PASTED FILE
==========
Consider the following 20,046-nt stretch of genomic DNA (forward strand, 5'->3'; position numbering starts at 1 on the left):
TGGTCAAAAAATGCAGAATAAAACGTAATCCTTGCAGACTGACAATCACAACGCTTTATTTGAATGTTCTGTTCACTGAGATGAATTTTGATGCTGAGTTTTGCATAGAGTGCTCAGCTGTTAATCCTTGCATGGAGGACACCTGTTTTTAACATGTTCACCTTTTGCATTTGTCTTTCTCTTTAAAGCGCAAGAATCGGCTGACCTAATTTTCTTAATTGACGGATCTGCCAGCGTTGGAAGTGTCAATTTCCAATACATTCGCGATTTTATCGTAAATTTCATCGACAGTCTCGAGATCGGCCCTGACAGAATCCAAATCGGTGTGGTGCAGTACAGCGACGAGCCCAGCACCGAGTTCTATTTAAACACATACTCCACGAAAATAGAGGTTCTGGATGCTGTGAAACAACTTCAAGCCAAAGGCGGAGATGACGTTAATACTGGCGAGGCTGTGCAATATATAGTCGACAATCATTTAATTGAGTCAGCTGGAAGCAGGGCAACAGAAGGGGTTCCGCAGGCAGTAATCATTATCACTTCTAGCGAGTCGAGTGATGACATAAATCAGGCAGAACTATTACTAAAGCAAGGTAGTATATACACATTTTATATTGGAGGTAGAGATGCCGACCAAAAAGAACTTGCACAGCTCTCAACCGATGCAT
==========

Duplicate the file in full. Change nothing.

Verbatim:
Consider the following 20,046-nt stretch of genomic DNA (forward strand, 5'->3'; position numbering starts at 1 on the left):
TGGTCAAAAAATGCAGAATAAAACGTAATCCTTGCAGACTGACAATCACAACGCTTTATTTGAATGTTCTGTTCACTGAGATGAATTTTGATGCTGAGTTTTGCATAGAGTGCTCAGCTGTTAATCCTTGCATGGAGGACACCTGTTTTTAACATGTTCACCTTTTGCATTTGTCTTTCTCTTTAAAGCGCAAGAATCGGCTGACCTAATTTTCTTAATTGACGGATCTGCCAGCGTTGGAAGTGTCAATTTCCAATACATTCGCGATTTTATCGTAAATTTCATCGACAGTCTCGAGATCGGCCCTGACAGAATCCAAATCGGTGTGGTGCAGTACAGCGACGAGCCCAGCACCGAGTTCTATTTAAACACATACTCCACGAAAATAGAGGTTCTGGATGCTGTGAAACAACTTCAAGCCAAAGGCGGAGATGACGTTAATACTGGCGAGGCTGTGCAATATATAGTCGACAATCATTTAATTGAGTCAGCTGGAAGCAGGGCAACAGAAGGGGTTCCGCAGGCAGTAATCATTATCACTTCTAGCGAGTCGAGTGATGACATAAATCAGGCAGAACTATTACTAAAGCAAGGTAGTATATACACATTTTATATTGGAGGTAGAGATGCCGACCAAAAAGAACTTGCACAGCTCTCAACCGATGCAT